The Pursuit of Happiness
The spiritual life, when lived as a total practice, is neither being happy nor unhappy, but a state of equilibrium. The world, not surprisingly, equates this peace of mind with boredom or a state of madness. This is why, in an emotionally driven society, it’s so rare for anyone to live uninterruptedly in the enlightened state. Throughout the experience of life from birth to death, we human beings are encouraged to emote and project ourselves as expressions of self. This is the accepted way of living until someone has suffered enough and is ready to break the vacillating emotional cycle for good.
Happiness is a personal affair which is dependent on the caprice of outer forces, such as falling in love, a promotion at work or winning the lottery. Similarly, unhappiness depends on the opposite polarity of falling out of love, getting fired, or having to fend off relatives and friends eager for a share of the winnings. We’re not in existence to be happy or unhappy, but to enjoy life free of the suppression of emotional negativity. The world tries to convince us that happiness is achievable and the way to fulfilment. If it were true, then someone would have discovered the secret by now. But nobody has yet succeeded, or ever will, no matter what’s been gained or achieved by the wealthiest or most talented individuals on earth.
At birth, each of us has to take on a portion of unresolved unhappiness of the past living experience of humanity. This externalises in the circumstances of the life through the predisposition and behavioural traits of the person. Consequently, some people can appear optimistic most of the time, whereas others seem to be burdened by a shadow of gloom. Astrology is a popular means of exploration into the cosmic scheme of life which, although by no means the whole story, does shed some light on what people have to deal with and how they respond to the world. Without delving too deeply into the subject, the study of the twelve astrological sun signs can provide a fairly accurate description of the different character types, as well as opening the mind to the profundity of this extraordinary existence.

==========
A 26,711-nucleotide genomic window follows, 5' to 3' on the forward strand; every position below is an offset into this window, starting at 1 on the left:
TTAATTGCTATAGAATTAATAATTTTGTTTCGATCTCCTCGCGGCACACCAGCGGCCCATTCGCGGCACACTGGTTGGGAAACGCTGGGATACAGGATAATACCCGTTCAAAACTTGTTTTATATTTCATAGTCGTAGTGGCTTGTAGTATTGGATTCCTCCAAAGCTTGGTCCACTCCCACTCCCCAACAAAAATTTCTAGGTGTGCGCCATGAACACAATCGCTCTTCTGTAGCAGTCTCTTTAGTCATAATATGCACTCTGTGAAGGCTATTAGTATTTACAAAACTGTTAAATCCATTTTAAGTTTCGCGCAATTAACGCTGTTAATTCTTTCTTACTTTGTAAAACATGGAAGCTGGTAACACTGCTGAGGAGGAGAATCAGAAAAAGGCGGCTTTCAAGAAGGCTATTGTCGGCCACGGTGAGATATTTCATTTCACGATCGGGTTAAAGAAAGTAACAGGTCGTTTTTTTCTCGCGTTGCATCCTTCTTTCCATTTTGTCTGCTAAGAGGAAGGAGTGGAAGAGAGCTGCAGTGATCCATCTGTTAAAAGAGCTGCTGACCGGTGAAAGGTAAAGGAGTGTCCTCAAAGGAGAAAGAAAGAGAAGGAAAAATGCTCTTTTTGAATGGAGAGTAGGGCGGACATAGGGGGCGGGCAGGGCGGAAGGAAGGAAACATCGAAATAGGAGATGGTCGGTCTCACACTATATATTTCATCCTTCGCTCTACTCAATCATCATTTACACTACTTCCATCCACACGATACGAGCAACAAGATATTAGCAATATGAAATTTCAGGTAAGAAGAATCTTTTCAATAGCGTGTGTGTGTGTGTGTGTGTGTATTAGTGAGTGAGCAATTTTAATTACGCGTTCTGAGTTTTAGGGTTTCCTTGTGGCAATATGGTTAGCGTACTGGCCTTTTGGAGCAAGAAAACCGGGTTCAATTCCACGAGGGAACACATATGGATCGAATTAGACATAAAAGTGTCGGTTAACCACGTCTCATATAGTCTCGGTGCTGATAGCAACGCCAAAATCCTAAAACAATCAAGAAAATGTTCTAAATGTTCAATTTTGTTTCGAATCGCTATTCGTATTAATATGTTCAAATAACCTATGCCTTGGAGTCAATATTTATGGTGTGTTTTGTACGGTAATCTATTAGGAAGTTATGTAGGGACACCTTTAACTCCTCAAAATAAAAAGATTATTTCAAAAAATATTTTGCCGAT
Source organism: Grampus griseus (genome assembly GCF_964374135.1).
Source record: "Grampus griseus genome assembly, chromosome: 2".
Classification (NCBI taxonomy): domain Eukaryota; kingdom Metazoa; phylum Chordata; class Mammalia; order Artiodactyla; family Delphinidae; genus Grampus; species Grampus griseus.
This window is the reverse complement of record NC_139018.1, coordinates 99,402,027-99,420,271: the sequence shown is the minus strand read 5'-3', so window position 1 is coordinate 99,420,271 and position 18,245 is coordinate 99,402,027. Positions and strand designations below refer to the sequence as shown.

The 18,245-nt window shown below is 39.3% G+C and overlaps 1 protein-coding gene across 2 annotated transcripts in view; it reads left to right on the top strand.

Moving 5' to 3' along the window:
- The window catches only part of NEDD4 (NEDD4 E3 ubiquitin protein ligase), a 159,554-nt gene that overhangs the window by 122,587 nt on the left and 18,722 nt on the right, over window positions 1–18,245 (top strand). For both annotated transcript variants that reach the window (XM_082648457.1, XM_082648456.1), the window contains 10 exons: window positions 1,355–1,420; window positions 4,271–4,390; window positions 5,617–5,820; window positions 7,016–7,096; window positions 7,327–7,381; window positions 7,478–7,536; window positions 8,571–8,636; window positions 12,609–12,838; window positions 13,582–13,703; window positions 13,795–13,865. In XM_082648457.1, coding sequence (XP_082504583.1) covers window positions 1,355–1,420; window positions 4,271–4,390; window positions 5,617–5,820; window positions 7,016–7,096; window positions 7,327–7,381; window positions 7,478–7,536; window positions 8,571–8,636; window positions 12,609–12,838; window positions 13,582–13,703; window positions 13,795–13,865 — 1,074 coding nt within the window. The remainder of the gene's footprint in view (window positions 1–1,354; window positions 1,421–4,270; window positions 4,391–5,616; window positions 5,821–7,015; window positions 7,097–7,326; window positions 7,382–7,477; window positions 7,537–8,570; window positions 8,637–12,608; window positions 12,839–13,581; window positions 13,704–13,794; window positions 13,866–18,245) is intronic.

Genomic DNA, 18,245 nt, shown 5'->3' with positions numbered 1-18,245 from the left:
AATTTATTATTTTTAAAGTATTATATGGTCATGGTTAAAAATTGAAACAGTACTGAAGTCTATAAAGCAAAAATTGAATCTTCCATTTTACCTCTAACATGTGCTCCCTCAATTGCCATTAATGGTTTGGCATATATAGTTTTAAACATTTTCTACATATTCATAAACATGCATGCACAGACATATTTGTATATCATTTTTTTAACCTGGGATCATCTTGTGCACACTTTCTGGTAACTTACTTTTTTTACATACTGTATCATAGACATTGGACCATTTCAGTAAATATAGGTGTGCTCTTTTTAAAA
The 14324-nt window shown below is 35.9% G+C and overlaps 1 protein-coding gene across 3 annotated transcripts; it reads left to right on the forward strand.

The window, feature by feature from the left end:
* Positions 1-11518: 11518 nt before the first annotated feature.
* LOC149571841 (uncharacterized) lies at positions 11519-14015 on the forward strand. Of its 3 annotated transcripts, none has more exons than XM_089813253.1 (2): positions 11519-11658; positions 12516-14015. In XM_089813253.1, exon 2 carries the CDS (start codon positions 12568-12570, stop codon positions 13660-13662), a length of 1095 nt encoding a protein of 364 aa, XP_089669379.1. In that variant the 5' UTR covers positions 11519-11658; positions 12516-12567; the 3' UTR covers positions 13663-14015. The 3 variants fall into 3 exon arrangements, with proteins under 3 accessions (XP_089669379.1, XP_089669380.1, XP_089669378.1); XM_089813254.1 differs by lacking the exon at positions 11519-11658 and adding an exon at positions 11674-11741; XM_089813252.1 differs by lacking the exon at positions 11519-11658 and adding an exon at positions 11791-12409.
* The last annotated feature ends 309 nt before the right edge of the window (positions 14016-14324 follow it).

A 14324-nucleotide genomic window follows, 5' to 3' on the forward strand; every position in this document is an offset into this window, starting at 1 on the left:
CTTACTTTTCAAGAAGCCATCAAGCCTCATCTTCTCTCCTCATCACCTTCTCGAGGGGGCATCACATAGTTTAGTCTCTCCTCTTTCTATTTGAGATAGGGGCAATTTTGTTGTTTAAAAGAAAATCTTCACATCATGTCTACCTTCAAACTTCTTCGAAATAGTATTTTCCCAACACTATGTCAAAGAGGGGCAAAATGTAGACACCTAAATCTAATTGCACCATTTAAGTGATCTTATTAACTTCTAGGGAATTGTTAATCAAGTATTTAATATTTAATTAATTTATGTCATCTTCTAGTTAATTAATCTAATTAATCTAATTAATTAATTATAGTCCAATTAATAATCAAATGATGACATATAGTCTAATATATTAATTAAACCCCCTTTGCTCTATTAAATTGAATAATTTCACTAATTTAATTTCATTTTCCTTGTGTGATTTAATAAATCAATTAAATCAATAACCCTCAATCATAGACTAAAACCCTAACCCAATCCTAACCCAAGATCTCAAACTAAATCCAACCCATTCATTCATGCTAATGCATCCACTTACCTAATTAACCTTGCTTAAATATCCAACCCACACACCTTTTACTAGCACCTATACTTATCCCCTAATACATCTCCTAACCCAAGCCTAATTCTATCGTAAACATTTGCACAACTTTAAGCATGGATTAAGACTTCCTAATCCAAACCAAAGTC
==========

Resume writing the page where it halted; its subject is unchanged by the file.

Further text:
It’s the ups and downs of being happy this moment and unhappy the next that’s the problem. If someone were unhappy all the time, they wouldn’t know they were unhappy; or alternatively if they were perpetually happy, there’d be no distinction. The natural creatures of the earth are neither happy nor unhappy, but exist in a contented state of harmony with their environment. The solution is being free of unhappiness, for this can be lived as an uninterrupted state of being. When this is realised, what more can anyone desire? And the answer is nothing; for this is the state of love – the divine mystery beyond the pursuit of happiness.